Monday, December 24, 2007

Newgrange Winter Solstice 2007: Webcast

Live, from this World Heritage site built over 5,000 years ago-- and hundreds earlier than Stonehenge-- part of the Brú na Bóinne complex of standing stones and passage tombs at Knowth and Dowth that mark the sun's rise and fall precisely. I found this hour-long watch at a chilly (about 1 degree Centigrade) morning at 9. This dawn patrol reminded me how short the winter's day can be in Ireland. I thought last night about how long last midsummer's light stretched at Biofan as I hiked to its misty-sloped summit. On the video, watch around 47:48 as the sun forms a lovely star-shape distorted by the lens of the camera: a seasonal gift for the whole world incarnated, thanks to the Net.

This is the fortieth year since Professor Michael J. O'Kelly discovered the alignment; he had first to wait two years for good weather to confirm his hunch. As Professor John Patrick remarked-- after emerging from the chamber where he and (out of 28,000 lottery applicants) 50 guests (with a few government cronies) witnessed the sun's first light penetrate the roof-box to let the ray pierce 17 minutes into the slot across the carved stone floors-- this is one of the only experiences we can share with what the awed video presenters called "our Stone Age ancestors" so long ago. It combines sexual symbolism with potent energy. It keeps us humble and happy.

This celebration of warmth in the womb, stone turned molten, light amidst darkness moved me. I watched on a tiny corner of my laptop. Still, I sensed the wonder. The crowds outside cheered as the gold filled the sky. Children romped and elders hushed. The quartzite walls glowed with what in Irish we call grian-cloch, "sun-stone."

This sharp image is from last year, courtesy of the 22.12.06 Irish Independent. Posted on a site essential for preservation of another monument: Save Tara.

P.S. Verbal detour. Perhaps there's a reason why I was born the week of mid-summer, a couple of days after the feast of the mother goddess. Oddly, Celts did not observe a major holiday then, as their main four seasonal feasts fall about five weeks after those solar markers which Christians appropriate from Roman Saturnalia for Christmas and pagan solsticial bonfires for St. John's Day. Sukkot for autumnal and Passover/ Easter for vernal equinox show how ancient these traditions had been when Hebrews chose these times for their pilgrimages. I found that only two out twenty-four in my Advanced Comp class knew why Christ's mass was moved to this time of year by Pope Julius in 350, confident enough to plant baby Jesus as the Son of God where Mithras the God of the Sun once reigned.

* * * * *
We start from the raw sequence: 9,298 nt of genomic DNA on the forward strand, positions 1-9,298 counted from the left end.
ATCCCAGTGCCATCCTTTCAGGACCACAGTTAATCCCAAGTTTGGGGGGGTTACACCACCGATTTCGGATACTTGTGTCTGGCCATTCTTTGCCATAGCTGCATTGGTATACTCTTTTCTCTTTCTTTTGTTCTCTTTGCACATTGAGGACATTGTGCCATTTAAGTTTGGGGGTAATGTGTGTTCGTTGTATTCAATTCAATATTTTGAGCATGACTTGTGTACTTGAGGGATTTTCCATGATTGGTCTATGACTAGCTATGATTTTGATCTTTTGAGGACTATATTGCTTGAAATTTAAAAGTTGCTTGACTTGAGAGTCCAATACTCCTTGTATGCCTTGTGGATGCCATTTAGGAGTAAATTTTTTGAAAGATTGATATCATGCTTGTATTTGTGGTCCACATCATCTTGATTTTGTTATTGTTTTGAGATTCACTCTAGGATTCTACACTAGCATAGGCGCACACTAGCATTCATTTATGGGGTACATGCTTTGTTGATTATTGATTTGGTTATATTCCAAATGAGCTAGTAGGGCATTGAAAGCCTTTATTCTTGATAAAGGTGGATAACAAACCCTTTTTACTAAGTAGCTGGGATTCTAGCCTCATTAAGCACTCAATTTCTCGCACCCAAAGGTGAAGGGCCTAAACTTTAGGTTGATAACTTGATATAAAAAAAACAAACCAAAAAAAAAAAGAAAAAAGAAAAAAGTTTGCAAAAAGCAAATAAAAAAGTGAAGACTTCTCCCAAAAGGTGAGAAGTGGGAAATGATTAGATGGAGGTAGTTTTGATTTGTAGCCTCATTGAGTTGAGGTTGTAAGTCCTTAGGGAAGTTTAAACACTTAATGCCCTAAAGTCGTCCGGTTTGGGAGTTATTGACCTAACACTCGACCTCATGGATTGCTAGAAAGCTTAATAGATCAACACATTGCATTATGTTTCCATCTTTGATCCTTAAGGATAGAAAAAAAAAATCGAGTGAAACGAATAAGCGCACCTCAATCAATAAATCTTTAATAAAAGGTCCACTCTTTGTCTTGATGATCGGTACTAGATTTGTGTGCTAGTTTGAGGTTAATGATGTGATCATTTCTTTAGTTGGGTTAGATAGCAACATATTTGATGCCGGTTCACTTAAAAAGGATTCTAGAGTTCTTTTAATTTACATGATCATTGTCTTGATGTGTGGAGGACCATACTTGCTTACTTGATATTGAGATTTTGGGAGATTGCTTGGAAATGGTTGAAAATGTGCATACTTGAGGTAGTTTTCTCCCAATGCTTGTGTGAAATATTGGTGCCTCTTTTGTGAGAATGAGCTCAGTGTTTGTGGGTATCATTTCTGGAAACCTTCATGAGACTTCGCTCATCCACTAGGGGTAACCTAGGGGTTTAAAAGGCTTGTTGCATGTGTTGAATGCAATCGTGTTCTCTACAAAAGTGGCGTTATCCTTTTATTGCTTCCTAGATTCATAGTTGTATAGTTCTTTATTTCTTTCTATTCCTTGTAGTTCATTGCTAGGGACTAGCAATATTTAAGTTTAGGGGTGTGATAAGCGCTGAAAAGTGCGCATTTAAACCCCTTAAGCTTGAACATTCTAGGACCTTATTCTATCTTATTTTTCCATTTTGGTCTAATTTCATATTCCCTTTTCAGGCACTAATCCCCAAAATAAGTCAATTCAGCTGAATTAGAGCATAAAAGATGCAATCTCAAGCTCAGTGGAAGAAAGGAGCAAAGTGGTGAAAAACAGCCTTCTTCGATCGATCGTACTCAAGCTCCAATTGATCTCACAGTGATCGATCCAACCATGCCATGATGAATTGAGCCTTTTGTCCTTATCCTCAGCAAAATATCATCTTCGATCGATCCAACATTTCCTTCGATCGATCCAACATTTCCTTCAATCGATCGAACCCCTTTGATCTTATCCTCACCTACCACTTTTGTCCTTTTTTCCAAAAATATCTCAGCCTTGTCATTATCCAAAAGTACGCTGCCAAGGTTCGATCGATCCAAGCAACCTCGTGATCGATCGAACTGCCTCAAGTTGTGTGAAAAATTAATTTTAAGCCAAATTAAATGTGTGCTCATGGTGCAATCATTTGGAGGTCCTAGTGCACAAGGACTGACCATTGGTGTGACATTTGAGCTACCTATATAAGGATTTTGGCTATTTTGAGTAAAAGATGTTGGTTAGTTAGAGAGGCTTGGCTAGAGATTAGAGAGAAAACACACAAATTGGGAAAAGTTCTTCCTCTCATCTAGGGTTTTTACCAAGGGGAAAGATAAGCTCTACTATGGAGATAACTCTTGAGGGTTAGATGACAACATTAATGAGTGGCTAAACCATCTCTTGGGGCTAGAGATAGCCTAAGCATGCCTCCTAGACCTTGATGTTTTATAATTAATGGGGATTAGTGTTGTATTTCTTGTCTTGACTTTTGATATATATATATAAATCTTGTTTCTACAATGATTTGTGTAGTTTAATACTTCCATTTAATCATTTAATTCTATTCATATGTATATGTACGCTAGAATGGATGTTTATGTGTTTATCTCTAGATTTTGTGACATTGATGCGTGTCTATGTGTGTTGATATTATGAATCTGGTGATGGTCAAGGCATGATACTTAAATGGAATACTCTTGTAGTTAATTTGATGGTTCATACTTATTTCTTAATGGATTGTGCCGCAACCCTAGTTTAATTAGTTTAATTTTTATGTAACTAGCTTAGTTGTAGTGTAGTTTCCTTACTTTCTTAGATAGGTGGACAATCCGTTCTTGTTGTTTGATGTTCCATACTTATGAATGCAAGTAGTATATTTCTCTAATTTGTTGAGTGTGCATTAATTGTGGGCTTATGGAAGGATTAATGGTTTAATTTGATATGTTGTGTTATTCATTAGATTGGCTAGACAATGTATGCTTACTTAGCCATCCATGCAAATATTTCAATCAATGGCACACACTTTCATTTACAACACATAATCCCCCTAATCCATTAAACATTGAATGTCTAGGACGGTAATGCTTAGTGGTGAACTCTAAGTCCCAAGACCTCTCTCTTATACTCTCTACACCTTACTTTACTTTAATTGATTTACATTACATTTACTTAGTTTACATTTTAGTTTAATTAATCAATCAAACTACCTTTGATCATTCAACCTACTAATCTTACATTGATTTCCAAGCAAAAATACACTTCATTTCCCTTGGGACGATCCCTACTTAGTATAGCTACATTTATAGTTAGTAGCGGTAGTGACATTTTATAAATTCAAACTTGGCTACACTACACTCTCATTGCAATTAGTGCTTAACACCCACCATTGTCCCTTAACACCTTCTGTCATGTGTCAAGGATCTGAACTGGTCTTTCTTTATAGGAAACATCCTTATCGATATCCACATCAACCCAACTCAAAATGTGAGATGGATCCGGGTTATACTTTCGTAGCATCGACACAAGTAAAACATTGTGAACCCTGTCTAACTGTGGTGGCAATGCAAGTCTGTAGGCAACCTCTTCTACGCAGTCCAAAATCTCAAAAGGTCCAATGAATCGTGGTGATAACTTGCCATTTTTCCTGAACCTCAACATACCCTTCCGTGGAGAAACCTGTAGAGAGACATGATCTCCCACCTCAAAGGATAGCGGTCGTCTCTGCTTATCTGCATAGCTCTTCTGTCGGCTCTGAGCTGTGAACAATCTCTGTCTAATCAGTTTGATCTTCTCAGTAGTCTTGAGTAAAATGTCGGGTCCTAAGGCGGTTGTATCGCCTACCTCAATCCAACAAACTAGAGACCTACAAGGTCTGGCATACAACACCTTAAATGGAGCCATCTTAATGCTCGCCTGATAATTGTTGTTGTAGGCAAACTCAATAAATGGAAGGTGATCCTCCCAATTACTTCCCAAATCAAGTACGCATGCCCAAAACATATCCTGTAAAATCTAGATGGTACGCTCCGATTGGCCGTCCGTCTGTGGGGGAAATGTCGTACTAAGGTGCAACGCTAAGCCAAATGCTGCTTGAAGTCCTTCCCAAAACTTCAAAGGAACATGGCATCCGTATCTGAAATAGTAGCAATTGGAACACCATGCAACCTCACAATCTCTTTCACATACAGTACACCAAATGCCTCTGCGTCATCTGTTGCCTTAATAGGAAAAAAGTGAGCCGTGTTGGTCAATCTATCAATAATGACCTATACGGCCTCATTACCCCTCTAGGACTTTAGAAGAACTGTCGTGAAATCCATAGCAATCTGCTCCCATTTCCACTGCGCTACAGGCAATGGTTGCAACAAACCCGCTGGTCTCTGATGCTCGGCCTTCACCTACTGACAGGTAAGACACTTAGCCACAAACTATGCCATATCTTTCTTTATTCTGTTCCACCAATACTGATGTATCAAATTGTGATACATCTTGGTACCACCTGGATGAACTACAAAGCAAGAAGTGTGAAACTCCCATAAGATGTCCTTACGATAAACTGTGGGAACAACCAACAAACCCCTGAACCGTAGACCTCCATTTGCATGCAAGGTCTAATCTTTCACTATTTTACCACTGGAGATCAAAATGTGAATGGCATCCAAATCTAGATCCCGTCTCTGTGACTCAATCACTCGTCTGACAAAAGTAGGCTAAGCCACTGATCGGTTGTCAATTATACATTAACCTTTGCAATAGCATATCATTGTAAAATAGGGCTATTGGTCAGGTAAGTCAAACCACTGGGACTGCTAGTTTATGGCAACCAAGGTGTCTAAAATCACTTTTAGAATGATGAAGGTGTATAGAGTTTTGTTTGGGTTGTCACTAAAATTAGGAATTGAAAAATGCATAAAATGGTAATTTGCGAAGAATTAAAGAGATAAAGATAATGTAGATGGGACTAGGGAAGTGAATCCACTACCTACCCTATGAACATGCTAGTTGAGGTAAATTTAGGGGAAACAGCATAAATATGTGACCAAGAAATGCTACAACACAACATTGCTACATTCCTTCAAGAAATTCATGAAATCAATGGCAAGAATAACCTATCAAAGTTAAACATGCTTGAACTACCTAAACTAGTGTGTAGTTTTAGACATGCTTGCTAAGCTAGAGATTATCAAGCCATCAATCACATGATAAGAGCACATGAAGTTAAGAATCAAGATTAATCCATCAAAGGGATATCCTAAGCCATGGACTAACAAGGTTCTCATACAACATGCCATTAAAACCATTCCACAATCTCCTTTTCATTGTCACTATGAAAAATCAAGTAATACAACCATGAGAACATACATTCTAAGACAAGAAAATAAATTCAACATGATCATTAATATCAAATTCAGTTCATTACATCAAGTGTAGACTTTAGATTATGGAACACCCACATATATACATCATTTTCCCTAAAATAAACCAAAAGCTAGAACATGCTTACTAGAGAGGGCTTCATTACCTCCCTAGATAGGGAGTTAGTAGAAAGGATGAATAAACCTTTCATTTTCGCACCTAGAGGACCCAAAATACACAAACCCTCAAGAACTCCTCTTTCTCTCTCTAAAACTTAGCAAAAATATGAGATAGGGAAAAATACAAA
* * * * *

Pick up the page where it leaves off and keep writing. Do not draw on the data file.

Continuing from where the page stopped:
I associated voluptuous, venerable Ishtar/ Esther/ Astarte with the harbinger of Easter, but it seems that the Son-Sun accidental homophone may be closer to the truth of those who hail the Resurrection. Eostre suggests Eastern, as in where we turn to see the sunrise! Eos, Aurora, Austria! Proto-IE root *aew-s: to 'illuminate, especially of daybreak,' according to Wikipedia. Back to PIE *Hausos, goddess of dawn. "As a love goddess, she was also called *Wenos 'lust.'" Venus: morning star. *wen=PIE 'to desire.' So, we long looked to the sun, it seems, and women, so to love them both. As I delight in what T.A. Shippey's book on Tolkien labels as "asterisk reality" among philologists. (See today's separate entry on this phrase.)

P.P.S. At the estimable Julian Cope's also monumental Head Heritage/ Modern Antiquarian, I found more etymological insight, from "Rune."(N.B.: It's countered in the thread's next reply, however; Anthony Murphy & Richard Moore's new book "Island of the Setting Son: In Search of Ireland's Ancient Astronomers" on pp. 302-3 n. 11 admits debate but appears to favor the monastic "grange" as its place name. They acknowledge the "hallowed and enduring denotation" of the nearby hill over which beckons rosy-fingered "ruadh" dawn garbled as "Roughgrange" townland on p. 140.) Newgrange (which name comes from the Irish "An Uamh Greine", meaning "The Cave of of the Sun") "Lios na Grainsi" ("Stones of the Sun) The word "Grange" is an English rendering of the Irish word "Grian", which means "Sun".

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